If I’d have been trying to make a career in New York then the contacts I made and stuff I learned would have been a lot more useful. Most of it was not especially transferable to the UK. I think formal education can help shortcut a lot of the technical, formatting stuff but it’s not essential at all. 

What was your first credit as a writer and how did you land it? 

This is always a difficult question to ask because is a credit a sketch that gets put online or is it was IMDB said? The bit of writing I first got paid for was a short sketch for a Youtube channel which I got through a young writers scheme. What I consider my first credit is the Inbetweeners Fwends Reunited which I got because I knew the AP – Elise Bramich – from my stand up days and she’s always been a massive champion of mine. 

I am sure your readers vividly remember every part of the Inbetweeners Reunion show, so to be specific I wrote the “definitions” that popped up and were read by Miriam Margolyes. I went to the production office for the day and typed them all up, got notes, rewrote them. Then a couple of weeks later I got to watch on TV as most of my work was cut due to time constraints! That’s showbiz baby!

But in all honesty, despite people not loving the show, I loved my experience and it was a huge honour. 

When did you sign with your agent and how did it happen?

I’m going to have to give you the Elise Bramich chat.

I met Elise Bramich when I was 16 and on a rooftop in Edinburgh. She was a researcher on a property show at the time, I was a stand-up comedian staying in the spare room of my English teacher’s sister and experiencing the Fringe for the first time. We became friends and stayed in touch over the years, I snogged all her flatmates, she visited me at uni etc etc etc.

Fast forward 9 years later and she’s a development producer at Fudge Park and I’m an aspiring writer. I was in the final of the Sitcom Mission competition in 2017 and invited her along. We then had an official “general” where I pitched her an idea I had for a sitcom. This then got optioned by Fudge Park in 2018, which meant I had to get an agent. I emailed around a few different people expecting to be inundated with offers since I had a deal on the table, but quite honestly that didn’t happen. 

A friend – James Huntrods – recommended I contact Emily Wraith at Berlin Associates. She read four of my scripts and we met for coffee. We really got along from the outset and she asked to sign me. I could not be happier with her. She’s a brilliant agent. She’s been so supportive and has gotten me onto a load of amazing projects.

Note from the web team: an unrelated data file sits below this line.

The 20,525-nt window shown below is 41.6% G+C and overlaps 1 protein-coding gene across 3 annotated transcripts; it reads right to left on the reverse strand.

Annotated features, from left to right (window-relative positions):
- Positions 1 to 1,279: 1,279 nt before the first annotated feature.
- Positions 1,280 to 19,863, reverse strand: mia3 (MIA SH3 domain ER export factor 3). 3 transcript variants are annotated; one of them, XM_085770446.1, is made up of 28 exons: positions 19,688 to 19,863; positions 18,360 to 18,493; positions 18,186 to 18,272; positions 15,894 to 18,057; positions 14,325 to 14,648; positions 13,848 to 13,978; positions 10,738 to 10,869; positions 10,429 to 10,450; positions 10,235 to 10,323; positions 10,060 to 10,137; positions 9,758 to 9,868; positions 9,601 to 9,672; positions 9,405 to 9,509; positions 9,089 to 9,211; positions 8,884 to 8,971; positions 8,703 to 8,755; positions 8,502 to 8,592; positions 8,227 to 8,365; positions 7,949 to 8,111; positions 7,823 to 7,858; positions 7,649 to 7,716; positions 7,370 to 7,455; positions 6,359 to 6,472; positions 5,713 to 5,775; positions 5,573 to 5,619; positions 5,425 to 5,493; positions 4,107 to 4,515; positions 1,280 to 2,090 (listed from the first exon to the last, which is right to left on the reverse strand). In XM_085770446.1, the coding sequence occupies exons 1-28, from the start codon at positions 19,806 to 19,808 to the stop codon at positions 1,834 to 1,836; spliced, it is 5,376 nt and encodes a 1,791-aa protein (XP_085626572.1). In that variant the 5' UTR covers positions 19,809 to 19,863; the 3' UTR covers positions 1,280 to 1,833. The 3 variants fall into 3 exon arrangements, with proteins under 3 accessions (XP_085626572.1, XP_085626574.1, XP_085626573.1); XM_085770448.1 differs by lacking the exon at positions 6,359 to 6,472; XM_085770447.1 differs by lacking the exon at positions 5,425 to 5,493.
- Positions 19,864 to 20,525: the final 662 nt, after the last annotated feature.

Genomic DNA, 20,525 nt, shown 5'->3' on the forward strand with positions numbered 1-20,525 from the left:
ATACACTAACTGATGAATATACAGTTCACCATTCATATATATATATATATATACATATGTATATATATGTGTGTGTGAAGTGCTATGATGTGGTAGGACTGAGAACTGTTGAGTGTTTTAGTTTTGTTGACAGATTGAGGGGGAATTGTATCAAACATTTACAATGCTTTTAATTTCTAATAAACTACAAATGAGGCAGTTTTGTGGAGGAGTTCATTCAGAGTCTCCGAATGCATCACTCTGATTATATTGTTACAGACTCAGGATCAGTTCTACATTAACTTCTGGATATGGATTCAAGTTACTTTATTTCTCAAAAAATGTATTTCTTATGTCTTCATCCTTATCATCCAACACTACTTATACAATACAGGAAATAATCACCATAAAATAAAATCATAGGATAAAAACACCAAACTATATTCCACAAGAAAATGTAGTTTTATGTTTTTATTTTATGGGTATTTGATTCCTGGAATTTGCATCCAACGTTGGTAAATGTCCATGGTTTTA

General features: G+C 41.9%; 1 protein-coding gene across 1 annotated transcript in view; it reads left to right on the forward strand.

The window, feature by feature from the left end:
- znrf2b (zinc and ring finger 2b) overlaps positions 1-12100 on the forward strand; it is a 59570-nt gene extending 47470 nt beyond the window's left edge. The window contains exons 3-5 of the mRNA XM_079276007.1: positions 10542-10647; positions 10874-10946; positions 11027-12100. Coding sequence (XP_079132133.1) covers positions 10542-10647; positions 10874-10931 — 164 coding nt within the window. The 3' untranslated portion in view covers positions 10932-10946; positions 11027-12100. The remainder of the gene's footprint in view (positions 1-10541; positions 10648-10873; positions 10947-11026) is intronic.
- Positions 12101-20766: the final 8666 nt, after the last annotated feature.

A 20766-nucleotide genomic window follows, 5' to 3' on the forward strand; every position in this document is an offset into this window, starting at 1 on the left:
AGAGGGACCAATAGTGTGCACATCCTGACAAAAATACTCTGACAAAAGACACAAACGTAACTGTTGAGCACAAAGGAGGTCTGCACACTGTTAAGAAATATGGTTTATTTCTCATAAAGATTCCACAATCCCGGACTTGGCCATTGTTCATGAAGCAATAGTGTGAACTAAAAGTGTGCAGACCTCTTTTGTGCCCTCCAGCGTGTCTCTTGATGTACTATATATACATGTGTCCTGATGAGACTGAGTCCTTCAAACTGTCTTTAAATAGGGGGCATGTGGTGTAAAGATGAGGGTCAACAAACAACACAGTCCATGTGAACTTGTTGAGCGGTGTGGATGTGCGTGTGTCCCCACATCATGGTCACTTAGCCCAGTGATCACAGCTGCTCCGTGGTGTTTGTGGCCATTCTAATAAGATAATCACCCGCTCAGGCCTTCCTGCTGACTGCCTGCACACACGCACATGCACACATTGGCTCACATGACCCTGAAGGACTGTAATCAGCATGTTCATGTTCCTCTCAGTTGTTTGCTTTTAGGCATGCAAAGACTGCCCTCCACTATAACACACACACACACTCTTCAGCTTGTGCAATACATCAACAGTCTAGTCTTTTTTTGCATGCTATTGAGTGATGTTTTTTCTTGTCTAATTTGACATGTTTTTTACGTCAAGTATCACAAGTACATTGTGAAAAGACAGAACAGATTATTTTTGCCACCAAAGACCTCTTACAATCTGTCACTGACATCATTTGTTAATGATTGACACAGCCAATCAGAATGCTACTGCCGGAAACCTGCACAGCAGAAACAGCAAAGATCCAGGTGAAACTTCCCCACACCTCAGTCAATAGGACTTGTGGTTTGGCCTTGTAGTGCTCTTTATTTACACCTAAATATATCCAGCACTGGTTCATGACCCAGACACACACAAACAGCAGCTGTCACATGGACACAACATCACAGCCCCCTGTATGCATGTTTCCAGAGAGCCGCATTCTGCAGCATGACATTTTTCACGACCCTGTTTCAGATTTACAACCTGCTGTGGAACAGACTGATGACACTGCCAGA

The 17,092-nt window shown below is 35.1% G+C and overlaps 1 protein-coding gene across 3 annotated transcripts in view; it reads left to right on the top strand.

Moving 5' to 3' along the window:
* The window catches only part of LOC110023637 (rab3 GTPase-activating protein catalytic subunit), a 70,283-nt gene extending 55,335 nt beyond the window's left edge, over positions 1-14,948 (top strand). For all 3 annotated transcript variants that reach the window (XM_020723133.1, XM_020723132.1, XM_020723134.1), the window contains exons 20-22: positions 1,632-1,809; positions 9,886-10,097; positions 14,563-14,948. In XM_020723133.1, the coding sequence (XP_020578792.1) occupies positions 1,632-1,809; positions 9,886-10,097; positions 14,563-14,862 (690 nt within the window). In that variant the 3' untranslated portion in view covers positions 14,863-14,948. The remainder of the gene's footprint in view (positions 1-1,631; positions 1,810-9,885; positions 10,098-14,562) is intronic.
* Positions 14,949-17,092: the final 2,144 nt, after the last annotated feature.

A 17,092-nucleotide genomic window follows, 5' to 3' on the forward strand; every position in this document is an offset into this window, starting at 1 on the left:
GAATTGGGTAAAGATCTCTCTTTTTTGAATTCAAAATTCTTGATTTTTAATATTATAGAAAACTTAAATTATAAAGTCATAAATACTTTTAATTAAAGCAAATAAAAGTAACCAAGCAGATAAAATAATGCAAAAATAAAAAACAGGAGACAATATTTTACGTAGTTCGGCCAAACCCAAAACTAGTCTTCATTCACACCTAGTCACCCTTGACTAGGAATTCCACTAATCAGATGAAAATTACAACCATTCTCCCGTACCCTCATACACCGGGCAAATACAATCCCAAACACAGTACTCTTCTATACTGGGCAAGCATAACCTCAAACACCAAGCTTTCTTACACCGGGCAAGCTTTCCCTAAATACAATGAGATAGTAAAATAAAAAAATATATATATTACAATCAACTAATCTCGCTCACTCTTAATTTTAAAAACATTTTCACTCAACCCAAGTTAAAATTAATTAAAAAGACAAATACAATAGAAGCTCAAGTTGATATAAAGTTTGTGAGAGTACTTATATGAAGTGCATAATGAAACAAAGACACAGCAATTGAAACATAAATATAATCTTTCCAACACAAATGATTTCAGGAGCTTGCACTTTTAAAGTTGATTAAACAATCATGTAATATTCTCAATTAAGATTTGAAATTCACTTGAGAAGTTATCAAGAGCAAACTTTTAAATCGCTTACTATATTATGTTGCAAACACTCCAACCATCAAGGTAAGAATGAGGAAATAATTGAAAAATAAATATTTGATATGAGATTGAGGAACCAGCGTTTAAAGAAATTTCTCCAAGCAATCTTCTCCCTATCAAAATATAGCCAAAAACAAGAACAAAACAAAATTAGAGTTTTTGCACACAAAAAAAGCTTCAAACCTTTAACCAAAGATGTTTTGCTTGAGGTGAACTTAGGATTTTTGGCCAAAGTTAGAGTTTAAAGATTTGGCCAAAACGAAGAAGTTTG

Ten years ago, you were working for the BBC Comedy social media team. What was this experience like and is social media an entry route that you’d recommend to writers? 

It was a weird one! This was my gap year job and it was before doing social media was really a profession like it is now. Another friend from stand up – Steve Saul – had been running the BBC Comedy social media and was moving on to work on other TV shows. I’d been running the social media and website for a comedy agency called Glorious Management for a few years (started as work experience, worked my way up to Facebook posterer), so Steve put me forward for it. 

For 7 months, on a weekly rolling contract I was the “social media runner” for BBC Comedy Online. It was my first experience of the TV industry at all and I made some great contacts there and learned a lot about joke writing from that. 

I don’t invest much time in social media at all anymore. I find social media professionals and comedians now are a whole other level from what I was up to. I look at people like Laura Claxton, Lucia Keskin and Mollie Goodfellow just totally nailing the social media game. I am not worthy to occupy the same feed as them.

“I’d be lying if I didn’t say the coolest part is doing Zoom calls with Hugh Dennis and Steve Punt one week and with Andy Zaltzman the next.”

You’re currently working as a full-time staff writer for BBC Comedy. What was the application process like for the role and how has the experience been so far?